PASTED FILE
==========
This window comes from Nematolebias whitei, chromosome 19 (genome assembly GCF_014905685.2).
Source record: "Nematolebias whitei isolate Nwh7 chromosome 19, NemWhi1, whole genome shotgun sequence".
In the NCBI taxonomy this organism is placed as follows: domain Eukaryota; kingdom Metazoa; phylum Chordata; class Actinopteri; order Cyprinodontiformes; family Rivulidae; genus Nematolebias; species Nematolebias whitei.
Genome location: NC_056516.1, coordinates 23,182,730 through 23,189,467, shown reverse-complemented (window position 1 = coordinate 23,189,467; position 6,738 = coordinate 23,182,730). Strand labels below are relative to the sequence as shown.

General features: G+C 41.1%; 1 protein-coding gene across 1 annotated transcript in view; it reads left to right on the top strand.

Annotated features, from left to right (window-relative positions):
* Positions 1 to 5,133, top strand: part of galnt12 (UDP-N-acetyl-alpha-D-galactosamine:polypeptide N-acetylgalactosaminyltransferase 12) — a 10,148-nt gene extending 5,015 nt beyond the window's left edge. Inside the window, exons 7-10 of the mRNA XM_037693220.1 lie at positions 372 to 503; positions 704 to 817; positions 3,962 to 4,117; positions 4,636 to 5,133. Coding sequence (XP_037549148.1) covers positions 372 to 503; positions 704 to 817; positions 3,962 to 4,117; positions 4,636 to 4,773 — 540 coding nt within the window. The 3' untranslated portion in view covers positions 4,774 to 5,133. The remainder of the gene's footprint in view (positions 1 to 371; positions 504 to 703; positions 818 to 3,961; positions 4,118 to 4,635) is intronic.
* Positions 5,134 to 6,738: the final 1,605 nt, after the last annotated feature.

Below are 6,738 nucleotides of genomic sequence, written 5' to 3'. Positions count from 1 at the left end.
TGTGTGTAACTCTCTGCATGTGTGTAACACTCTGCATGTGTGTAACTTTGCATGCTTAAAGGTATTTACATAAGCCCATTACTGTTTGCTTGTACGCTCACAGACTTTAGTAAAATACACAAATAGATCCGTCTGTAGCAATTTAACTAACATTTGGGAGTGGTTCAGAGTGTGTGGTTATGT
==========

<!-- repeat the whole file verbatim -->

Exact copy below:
This window comes from Nematolebias whitei, chromosome 19 (genome assembly GCF_014905685.2).
Source record: "Nematolebias whitei isolate Nwh7 chromosome 19, NemWhi1, whole genome shotgun sequence".
In the NCBI taxonomy this organism is placed as follows: domain Eukaryota; kingdom Metazoa; phylum Chordata; class Actinopteri; order Cyprinodontiformes; family Rivulidae; genus Nematolebias; species Nematolebias whitei.
Genome location: NC_056516.1, coordinates 23,182,730 through 23,189,467, shown reverse-complemented (window position 1 = coordinate 23,189,467; position 6,738 = coordinate 23,182,730). Strand labels below are relative to the sequence as shown.

General features: G+C 41.1%; 1 protein-coding gene across 1 annotated transcript in view; it reads left to right on the top strand.

Annotated features, from left to right (window-relative positions):
* Positions 1 to 5,133, top strand: part of galnt12 (UDP-N-acetyl-alpha-D-galactosamine:polypeptide N-acetylgalactosaminyltransferase 12) — a 10,148-nt gene extending 5,015 nt beyond the window's left edge. Inside the window, exons 7-10 of the mRNA XM_037693220.1 lie at positions 372 to 503; positions 704 to 817; positions 3,962 to 4,117; positions 4,636 to 5,133. Coding sequence (XP_037549148.1) covers positions 372 to 503; positions 704 to 817; positions 3,962 to 4,117; positions 4,636 to 4,773 — 540 coding nt within the window. The 3' untranslated portion in view covers positions 4,774 to 5,133. The remainder of the gene's footprint in view (positions 1 to 371; positions 504 to 703; positions 818 to 3,961; positions 4,118 to 4,635) is intronic.
* Positions 5,134 to 6,738: the final 1,605 nt, after the last annotated feature.

Below are 6,738 nucleotides of genomic sequence, written 5' to 3'. Positions count from 1 at the left end.
TGTGTGTAACTCTCTGCATGTGTGTAACACTCTGCATGTGTGTAACTTTGCATGCTTAAAGGTATTTACATAAGCCCATTACTGTTTGCTTGTACGCTCACAGACTTTAGTAAAATACACAAATAGATCCGTCTGTAGCAATTTAACTAACATTTGGGAGTGGTTCAGAGTGTGTGGTTATGT